Nerve Inflammation – Part 1 of 3
Week 5 – Depression / Body
Last week, we continued our review of potential causes of clinical depression in the body domain by touching on neurotransmitters that are correlated with depression. . This week, we’ll start part 1 of 3 regarding some of the causes of depression related to inflammation.
The inflammation factors we will be addressing fall into 3 rough categories:
2. Chemical intolerance (foods, drugs, etc.)
3. Chemical inflammation regulators ( cortico-steroids, interleukins and prostaglandins)
This week we will cover allergic causes of brain inflammation.
When portions of the brain become inflamed, nerves do not function properly. Depending on the degree of severity, they may fire too rapidly, repetitively, or conversely too slow and infrequently. Depending on which nerves are inflamed will determine which emotions, cognitive or motor functions behave abnormally. If some degree of inflammation is already present in the parts of the brain responsible for initiating or inhibiting depression, symptoms may be produced during episodes when inflammation is exacerbated.
The inflammation may be short lived (seconds to minutes) or chronic (years or decades). The duration is dependent on which mechanisms are involved.
Part 1 - Allergies
Allergies that result in elevated systemic histamines are capable of causing inflammation at any point in the body and interfering with proper nerve functioning in the brain. True allergies are relatively fast acting, involve proteins as the allergen (the substance the body is having the allergic reaction to) and involve one component of the immune system (IgE). Allergies may be triggered by proteins that enter the body through the respiratory or digestive tract
Allergy triggers may be diagnosed by IgE serum or intra-dermal (pin prick) tests. Once the allergens that a person is allergic to are determined, continued diagnosis is necessary to determine why the person is allergic to those substances.
Factors to consider here include:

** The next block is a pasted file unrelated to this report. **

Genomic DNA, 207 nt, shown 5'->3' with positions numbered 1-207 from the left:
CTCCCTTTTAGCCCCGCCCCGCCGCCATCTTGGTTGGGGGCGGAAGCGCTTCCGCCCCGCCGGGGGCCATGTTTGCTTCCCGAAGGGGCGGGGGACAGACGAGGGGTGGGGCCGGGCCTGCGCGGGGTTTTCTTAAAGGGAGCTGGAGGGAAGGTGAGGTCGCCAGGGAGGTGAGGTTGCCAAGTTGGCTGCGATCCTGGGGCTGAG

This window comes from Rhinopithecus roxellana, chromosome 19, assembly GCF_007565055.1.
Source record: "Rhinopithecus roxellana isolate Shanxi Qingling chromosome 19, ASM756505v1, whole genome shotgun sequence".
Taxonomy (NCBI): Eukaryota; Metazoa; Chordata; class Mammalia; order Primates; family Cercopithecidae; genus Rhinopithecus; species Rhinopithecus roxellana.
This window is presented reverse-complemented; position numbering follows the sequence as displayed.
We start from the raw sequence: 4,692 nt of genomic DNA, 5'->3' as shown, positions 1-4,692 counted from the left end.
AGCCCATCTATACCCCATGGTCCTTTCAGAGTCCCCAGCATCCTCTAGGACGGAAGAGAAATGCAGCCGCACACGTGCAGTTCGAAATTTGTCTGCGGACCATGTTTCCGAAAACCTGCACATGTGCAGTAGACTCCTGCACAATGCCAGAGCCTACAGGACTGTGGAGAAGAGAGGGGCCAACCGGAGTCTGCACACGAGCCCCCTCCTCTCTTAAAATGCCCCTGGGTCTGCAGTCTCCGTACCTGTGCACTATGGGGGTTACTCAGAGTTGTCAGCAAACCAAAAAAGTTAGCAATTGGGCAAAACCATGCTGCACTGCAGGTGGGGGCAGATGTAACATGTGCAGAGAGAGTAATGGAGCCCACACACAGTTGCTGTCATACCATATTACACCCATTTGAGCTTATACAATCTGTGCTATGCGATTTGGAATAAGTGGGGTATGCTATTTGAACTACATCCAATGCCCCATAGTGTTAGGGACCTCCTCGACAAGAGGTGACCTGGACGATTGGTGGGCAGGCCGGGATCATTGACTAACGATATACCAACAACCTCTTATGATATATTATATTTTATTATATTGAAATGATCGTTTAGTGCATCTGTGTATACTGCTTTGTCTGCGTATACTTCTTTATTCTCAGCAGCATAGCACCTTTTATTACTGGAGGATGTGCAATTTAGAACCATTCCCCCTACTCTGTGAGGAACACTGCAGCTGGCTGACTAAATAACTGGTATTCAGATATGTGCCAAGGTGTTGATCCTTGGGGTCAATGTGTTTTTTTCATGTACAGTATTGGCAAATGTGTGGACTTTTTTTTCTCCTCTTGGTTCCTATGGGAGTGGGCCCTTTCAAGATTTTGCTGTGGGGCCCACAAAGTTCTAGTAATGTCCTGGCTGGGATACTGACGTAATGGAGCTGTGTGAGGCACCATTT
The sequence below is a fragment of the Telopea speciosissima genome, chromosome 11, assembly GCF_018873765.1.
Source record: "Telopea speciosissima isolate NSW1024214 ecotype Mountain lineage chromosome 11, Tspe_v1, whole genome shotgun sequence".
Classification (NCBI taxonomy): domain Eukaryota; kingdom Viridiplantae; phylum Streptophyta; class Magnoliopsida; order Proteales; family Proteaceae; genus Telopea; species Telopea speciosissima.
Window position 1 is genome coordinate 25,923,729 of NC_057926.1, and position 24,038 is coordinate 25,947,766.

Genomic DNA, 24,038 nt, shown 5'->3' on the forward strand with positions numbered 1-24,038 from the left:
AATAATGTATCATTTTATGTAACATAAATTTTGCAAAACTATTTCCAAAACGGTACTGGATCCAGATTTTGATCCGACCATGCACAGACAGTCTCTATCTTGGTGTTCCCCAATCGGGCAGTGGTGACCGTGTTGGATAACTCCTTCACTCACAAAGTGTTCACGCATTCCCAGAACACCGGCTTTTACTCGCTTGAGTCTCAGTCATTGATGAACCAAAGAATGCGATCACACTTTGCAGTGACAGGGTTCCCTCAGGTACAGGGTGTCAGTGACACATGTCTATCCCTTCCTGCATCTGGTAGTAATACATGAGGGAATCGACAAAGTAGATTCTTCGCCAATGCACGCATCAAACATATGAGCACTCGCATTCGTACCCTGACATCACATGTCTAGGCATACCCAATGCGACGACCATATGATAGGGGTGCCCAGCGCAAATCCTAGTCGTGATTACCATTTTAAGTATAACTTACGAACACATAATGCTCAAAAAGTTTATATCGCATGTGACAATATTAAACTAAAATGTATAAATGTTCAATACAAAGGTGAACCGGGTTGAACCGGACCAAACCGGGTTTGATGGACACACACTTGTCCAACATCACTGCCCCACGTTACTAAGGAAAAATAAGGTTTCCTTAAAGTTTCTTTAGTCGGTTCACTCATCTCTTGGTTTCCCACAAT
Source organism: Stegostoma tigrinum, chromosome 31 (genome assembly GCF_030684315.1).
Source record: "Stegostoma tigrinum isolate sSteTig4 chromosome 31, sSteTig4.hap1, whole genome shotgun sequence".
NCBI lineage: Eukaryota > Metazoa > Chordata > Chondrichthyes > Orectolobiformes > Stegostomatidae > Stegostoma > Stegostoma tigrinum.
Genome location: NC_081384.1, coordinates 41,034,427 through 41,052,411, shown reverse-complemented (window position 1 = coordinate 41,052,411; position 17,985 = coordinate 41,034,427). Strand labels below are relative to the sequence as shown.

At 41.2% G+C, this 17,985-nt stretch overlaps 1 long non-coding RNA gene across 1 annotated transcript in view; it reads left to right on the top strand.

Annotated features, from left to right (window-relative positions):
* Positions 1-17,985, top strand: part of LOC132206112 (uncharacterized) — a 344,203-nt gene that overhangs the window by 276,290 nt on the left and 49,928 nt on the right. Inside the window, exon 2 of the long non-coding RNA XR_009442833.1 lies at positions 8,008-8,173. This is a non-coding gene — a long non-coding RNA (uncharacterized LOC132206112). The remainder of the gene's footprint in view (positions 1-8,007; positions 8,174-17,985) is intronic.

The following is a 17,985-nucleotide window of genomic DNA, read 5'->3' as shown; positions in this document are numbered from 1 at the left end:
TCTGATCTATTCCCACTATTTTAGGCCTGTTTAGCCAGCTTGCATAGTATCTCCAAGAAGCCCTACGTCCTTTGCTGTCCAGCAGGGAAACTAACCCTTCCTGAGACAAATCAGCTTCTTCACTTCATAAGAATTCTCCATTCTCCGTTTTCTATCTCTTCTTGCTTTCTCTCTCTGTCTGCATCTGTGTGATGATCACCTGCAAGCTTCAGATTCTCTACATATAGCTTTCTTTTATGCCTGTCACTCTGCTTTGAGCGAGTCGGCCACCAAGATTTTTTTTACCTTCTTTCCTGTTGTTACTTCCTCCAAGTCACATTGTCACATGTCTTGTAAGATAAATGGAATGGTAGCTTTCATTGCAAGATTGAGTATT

increased penetrance of the allergen into the body,
excessive release of histamine,
insufficient control of the inflammation (which will be covered in part 3 of this series)
Increased penetrance of allergens into the body can happen for many reasons. Causes include increased permeability of the intestinal or respiratory tract through weakly constructed walls, damage, local inflammation, insufficient mucous or maldigestion. Maldigestion contributes to allergies through undigested foods being eaten by intestinal bacteria that produce toxic waste products. Diagnosing intestinal and respiratory permeability can be initiated with a serum amino acid profile
. Maldigestion diagnosis may be initiated with a stool analysis
for undigested food and digestive enzyme content.
Histamine release is a normal part of the body’s defense mechanisms. Excessive release of histamine has been associated with fragility of the packets that hold the histamine in cells. Vitamin A deficiency is a causal factor for histamine packet fragility and may be tested in the blood.
Summary of Diagnostic Testing
Allergies Triggers (What you are allergic to?)
IgE blood allergy test or
intra-dermal (pin prick)
Allergy Causes (Why are you allergic to anything?)
Next week we will continue exploring the possible causes of depression in the body domain with Part 2 of Inflammation – Chemical Sensitivities.
Amino Acid profile
Stool Analysis – for maldigestion, digestive enzymes